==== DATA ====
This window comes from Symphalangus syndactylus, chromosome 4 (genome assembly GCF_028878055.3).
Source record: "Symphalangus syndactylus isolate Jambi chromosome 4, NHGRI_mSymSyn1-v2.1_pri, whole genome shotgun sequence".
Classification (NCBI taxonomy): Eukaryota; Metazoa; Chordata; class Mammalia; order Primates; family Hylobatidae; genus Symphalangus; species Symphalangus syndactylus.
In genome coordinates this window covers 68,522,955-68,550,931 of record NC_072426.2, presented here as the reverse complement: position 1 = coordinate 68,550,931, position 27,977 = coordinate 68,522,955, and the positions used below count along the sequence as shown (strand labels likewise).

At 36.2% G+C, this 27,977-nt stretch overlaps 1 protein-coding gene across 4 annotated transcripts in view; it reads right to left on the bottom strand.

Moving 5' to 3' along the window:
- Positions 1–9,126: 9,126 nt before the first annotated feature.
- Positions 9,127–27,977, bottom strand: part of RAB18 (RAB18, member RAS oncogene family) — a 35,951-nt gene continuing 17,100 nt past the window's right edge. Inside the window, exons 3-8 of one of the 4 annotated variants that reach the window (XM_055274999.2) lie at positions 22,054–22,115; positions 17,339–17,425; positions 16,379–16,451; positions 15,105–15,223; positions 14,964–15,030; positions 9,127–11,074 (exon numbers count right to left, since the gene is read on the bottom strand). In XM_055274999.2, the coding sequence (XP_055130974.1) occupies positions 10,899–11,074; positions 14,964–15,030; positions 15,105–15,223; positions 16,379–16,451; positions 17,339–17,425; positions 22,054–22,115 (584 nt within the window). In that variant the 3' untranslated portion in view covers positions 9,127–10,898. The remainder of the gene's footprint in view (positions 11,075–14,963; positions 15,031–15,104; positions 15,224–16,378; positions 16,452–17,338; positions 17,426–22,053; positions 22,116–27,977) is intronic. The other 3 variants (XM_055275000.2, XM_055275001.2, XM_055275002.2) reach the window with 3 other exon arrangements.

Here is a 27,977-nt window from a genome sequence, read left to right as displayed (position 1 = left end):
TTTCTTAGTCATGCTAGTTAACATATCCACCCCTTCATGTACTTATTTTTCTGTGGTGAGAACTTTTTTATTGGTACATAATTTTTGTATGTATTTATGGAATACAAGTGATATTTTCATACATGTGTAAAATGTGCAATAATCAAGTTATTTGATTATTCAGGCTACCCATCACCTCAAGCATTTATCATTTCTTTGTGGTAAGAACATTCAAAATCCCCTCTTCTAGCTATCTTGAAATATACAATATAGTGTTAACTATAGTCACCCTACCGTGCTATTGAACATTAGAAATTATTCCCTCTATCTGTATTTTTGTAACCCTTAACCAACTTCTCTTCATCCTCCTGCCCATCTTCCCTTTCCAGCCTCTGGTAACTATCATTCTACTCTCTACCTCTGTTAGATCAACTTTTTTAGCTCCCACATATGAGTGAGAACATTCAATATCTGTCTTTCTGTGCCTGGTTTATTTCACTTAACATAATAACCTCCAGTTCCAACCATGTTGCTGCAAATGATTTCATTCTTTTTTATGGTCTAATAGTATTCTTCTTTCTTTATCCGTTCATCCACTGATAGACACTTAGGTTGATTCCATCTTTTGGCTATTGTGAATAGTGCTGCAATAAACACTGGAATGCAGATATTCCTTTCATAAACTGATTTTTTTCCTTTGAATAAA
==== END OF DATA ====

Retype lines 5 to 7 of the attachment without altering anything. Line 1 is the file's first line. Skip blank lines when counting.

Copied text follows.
At 36.2% G+C, this 27,977-nt stretch overlaps 1 protein-coding gene across 4 annotated transcripts in view; it reads right to left on the bottom strand.

Moving 5' to 3' along the window:
- Positions 1–9,126: 9,126 nt before the first annotated feature.